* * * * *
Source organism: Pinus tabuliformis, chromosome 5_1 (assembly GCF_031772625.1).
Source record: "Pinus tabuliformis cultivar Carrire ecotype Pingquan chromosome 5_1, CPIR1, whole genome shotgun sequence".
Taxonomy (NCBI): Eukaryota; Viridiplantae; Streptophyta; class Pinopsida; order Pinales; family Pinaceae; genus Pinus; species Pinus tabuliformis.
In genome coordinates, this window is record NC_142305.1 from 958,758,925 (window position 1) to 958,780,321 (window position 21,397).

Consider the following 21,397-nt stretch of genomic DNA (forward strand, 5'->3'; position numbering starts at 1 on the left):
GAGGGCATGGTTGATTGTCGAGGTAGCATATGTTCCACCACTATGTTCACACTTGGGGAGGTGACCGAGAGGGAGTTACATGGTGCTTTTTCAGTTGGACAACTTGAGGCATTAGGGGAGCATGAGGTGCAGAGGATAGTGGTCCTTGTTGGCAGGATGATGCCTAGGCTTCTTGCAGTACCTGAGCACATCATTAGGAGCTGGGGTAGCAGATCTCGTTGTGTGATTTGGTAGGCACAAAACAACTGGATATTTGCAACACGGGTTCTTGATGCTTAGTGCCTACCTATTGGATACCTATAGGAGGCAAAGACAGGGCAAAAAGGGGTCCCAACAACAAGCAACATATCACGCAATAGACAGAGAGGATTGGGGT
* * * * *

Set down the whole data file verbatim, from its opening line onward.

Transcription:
Source organism: Pinus tabuliformis, chromosome 5_1 (assembly GCF_031772625.1).
Source record: "Pinus tabuliformis cultivar Carrire ecotype Pingquan chromosome 5_1, CPIR1, whole genome shotgun sequence".
Taxonomy (NCBI): Eukaryota; Viridiplantae; Streptophyta; class Pinopsida; order Pinales; family Pinaceae; genus Pinus; species Pinus tabuliformis.
In genome coordinates, this window is record NC_142305.1 from 958,758,925 (window position 1) to 958,780,321 (window position 21,397).

Consider the following 21,397-nt stretch of genomic DNA (forward strand, 5'->3'; position numbering starts at 1 on the left):
GAGGGCATGGTTGATTGTCGAGGTAGCATATGTTCCACCACTATGTTCACACTTGGGGAGGTGACCGAGAGGGAGTTACATGGTGCTTTTTCAGTTGGACAACTTGAGGCATTAGGGGAGCATGAGGTGCAGAGGATAGTGGTCCTTGTTGGCAGGATGATGCCTAGGCTTCTTGCAGTACCTGAGCACATCATTAGGAGCTGGGGTAGCAGATCTCGTTGTGTGATTTGGTAGGCACAAAACAACTGGATATTTGCAACACGGGTTCTTGATGCTTAGTGCCTACCTATTGGATACCTATAGGAGGCAAAGACAGGGCAAAAAGGGGTCCCAACAACAAGCAACATATCACGCAATAGACAGAGAGGATTGGGGT